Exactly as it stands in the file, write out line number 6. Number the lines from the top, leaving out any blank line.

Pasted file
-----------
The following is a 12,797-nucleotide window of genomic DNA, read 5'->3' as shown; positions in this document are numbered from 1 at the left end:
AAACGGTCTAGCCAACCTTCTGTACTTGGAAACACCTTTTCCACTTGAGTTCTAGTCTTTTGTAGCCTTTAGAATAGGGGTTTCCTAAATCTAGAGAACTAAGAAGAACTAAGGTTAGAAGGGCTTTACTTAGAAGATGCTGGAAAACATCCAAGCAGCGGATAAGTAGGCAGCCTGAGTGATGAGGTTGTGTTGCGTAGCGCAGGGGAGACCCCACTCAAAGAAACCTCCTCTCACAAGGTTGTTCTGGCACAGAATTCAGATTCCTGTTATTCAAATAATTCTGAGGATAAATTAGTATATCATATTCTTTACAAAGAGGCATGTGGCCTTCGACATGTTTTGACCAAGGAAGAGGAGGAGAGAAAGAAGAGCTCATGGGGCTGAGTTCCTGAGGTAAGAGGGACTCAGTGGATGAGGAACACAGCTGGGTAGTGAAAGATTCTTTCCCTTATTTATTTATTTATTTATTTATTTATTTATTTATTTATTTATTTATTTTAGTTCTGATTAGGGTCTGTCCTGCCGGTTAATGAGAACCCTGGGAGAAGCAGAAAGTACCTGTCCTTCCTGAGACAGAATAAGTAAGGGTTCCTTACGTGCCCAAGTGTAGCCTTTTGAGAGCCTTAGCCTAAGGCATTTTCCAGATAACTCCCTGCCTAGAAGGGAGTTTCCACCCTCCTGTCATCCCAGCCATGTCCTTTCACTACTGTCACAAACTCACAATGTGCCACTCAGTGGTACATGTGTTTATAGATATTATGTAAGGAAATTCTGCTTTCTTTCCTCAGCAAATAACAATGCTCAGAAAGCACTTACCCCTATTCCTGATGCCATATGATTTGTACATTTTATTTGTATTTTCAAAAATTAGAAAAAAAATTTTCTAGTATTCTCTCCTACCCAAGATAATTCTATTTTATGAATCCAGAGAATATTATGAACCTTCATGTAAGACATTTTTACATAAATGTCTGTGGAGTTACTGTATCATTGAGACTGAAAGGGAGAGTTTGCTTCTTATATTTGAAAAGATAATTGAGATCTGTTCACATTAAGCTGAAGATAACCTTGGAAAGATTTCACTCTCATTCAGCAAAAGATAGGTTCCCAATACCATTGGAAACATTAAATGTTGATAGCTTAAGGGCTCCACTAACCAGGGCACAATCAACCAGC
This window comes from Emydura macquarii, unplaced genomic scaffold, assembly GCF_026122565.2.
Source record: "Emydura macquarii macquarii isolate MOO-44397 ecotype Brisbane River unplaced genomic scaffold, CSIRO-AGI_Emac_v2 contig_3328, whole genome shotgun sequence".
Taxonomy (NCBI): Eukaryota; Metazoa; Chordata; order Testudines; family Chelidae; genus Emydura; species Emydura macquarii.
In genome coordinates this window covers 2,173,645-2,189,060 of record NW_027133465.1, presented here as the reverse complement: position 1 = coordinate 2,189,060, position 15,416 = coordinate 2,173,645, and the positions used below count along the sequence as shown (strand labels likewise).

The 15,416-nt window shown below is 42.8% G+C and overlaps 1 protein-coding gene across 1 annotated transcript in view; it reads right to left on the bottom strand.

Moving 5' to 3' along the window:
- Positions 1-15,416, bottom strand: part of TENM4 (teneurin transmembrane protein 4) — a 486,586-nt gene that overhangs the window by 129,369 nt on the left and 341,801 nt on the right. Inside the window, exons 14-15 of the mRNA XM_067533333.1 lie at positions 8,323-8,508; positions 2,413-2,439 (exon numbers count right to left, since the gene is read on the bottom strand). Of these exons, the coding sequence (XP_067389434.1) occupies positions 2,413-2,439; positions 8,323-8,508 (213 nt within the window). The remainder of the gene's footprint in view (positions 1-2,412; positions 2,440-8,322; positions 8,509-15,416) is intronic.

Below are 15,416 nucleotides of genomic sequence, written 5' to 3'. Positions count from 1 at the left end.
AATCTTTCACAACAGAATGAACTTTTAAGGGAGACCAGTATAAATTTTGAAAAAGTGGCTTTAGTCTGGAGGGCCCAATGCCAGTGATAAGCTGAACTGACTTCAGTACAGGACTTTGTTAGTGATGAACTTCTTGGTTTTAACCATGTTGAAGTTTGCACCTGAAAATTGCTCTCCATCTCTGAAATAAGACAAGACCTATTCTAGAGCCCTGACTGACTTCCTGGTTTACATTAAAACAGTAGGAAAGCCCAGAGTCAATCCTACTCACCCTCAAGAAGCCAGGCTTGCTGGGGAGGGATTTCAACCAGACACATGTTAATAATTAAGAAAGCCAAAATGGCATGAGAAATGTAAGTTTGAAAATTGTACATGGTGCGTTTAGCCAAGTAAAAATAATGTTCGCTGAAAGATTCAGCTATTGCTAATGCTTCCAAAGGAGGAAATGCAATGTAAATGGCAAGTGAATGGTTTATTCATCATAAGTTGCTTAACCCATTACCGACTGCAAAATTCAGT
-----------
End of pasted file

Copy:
In genome coordinates this window covers 2,173,645-2,189,060 of record NW_027133465.1, presented here as the reverse complement: position 1 = coordinate 2,189,060, position 15,416 = coordinate 2,173,645, and the positions used below count along the sequence as shown (strand labels likewise).